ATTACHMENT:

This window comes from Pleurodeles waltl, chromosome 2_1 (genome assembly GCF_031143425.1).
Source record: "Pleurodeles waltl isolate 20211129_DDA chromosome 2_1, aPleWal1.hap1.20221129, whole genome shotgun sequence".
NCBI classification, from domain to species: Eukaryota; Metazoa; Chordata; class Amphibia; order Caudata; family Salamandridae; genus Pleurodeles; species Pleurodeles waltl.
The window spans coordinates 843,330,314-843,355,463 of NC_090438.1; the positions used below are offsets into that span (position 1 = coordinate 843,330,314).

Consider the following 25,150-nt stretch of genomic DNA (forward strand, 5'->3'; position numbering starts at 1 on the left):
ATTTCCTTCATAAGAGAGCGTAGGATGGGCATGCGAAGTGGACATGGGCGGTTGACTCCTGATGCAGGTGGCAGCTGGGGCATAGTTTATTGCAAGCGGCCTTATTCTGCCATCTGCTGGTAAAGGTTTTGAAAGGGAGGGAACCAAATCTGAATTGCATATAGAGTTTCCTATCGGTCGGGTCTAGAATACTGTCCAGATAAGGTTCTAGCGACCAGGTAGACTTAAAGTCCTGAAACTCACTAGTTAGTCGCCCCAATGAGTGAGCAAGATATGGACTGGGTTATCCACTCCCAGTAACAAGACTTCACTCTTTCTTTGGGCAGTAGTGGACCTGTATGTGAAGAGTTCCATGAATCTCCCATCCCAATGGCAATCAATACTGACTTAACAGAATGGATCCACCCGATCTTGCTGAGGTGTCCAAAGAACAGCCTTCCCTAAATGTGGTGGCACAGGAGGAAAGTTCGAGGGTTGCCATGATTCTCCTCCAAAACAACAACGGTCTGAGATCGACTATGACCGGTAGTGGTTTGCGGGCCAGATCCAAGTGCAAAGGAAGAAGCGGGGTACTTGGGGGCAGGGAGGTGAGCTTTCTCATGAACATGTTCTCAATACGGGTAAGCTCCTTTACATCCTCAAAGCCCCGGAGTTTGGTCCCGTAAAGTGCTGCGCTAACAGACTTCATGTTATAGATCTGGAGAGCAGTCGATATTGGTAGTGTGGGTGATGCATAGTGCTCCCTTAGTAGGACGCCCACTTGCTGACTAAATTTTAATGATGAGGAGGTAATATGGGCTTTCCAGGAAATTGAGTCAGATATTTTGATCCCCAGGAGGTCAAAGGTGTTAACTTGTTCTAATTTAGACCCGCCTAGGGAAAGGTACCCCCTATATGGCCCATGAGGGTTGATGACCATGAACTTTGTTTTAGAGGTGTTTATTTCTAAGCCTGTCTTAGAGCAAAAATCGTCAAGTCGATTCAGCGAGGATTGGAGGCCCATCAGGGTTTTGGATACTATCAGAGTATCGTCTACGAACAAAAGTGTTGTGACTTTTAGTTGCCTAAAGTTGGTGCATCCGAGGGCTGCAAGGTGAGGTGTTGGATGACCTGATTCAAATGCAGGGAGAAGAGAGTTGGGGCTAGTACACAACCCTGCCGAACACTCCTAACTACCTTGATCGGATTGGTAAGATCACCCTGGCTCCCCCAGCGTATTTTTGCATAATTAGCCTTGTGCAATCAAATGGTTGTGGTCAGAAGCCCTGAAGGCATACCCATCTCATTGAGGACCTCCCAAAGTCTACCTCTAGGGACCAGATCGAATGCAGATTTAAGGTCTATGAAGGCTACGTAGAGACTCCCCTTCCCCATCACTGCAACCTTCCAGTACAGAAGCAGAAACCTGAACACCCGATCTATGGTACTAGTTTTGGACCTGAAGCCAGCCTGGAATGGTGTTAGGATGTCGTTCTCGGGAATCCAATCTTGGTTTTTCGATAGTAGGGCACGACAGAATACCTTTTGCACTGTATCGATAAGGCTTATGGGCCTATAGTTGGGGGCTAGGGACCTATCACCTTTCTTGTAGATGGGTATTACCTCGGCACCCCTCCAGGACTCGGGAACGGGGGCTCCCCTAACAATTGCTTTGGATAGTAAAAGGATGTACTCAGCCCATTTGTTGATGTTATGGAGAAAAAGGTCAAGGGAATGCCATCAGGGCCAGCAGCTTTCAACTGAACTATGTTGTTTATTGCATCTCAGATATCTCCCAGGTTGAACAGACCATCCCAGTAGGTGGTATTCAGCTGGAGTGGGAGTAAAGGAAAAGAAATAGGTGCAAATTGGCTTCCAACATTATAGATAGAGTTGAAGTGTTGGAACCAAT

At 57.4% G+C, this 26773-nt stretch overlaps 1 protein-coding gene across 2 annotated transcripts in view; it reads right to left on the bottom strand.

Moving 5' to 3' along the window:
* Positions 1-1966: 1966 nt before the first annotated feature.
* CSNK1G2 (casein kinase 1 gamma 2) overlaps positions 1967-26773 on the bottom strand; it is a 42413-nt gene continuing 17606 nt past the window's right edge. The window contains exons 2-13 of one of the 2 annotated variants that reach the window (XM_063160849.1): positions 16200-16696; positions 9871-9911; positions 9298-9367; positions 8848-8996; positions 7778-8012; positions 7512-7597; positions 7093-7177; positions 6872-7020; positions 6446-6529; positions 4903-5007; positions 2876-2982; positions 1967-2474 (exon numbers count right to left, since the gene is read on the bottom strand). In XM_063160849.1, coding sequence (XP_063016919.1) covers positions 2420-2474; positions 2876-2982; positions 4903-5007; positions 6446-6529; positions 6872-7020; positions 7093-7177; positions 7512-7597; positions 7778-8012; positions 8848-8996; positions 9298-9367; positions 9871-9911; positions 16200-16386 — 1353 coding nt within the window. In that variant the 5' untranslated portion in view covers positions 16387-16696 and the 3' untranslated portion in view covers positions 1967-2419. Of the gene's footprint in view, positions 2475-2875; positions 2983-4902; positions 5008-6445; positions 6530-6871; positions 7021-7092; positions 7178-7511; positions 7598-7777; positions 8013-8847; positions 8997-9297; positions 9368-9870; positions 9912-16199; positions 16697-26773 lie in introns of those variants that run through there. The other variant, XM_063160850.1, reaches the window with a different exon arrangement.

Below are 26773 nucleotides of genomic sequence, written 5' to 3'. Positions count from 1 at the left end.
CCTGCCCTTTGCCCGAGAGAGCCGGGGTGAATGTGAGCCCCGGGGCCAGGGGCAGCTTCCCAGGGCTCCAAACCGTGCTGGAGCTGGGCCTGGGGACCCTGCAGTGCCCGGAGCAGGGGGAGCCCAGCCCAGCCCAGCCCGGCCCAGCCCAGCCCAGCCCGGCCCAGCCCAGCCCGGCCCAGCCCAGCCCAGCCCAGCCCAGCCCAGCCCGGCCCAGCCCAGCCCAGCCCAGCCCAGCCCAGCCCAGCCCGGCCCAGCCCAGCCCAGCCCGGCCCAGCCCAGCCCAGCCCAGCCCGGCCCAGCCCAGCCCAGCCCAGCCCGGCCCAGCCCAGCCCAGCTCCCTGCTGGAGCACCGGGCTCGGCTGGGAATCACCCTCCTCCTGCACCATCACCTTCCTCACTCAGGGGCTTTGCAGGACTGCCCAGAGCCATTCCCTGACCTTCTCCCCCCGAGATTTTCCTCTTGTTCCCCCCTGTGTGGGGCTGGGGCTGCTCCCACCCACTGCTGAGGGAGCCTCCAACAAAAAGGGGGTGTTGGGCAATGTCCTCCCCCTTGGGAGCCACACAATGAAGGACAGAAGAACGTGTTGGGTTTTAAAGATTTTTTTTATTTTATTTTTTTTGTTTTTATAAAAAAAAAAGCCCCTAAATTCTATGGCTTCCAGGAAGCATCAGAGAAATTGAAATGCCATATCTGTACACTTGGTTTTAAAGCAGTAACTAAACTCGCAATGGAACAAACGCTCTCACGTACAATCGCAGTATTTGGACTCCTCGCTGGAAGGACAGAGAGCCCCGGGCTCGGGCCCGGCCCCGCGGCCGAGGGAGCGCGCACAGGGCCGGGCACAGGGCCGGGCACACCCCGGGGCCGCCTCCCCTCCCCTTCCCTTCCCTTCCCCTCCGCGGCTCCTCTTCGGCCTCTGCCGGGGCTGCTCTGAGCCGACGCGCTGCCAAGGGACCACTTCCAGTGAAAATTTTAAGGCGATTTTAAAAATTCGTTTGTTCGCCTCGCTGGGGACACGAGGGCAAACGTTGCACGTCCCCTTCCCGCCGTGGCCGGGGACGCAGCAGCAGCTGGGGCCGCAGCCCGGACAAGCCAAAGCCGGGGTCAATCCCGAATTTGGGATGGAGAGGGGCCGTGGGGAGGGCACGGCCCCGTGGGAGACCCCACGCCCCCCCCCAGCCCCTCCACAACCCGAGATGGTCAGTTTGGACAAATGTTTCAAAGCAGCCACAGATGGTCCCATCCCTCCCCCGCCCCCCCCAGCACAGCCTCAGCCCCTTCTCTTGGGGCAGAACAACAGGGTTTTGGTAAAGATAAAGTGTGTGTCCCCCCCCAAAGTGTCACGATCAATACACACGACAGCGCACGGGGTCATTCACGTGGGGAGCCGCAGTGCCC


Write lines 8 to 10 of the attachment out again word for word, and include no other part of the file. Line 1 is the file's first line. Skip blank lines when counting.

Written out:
Moving 5' to 3' along the window:
* Positions 1-1966: 1966 nt before the first annotated feature.
* CSNK1G2 (casein kinase 1 gamma 2) overlaps positions 1967-26773 on the bottom strand; it is a 42413-nt gene continuing 17606 nt past the window's right edge. The window contains exons 2-13 of one of the 2 annotated variants that reach the window (XM_063160849.1): positions 16200-16696; positions 9871-9911; positions 9298-9367; positions 8848-8996; positions 7778-8012; positions 7512-7597; positions 7093-7177; positions 6872-7020; positions 6446-6529; positions 4903-5007; positions 2876-2982; positions 1967-2474 (exon numbers count right to left, since the gene is read on the bottom strand). In XM_063160849.1, coding sequence (XP_063016919.1) covers positions 2420-2474; positions 2876-2982; positions 4903-5007; positions 6446-6529; positions 6872-7020; positions 7093-7177; positions 7512-7597; positions 7778-8012; positions 8848-8996; positions 9298-9367; positions 9871-9911; positions 16200-16386 — 1353 coding nt within the window. In that variant the 5' untranslated portion in view covers positions 16387-16696 and the 3' untranslated portion in view covers positions 1967-2419. Of the gene's footprint in view, positions 2475-2875; positions 2983-4902; positions 5008-6445; positions 6530-6871; positions 7021-7092; positions 7178-7511; positions 7598-7777; positions 8013-8847; positions 8997-9297; positions 9368-9870; positions 9912-16199; positions 16697-26773 lie in introns of those variants that run through there. The other variant, XM_063160850.1, reaches the window with a different exon arrangement.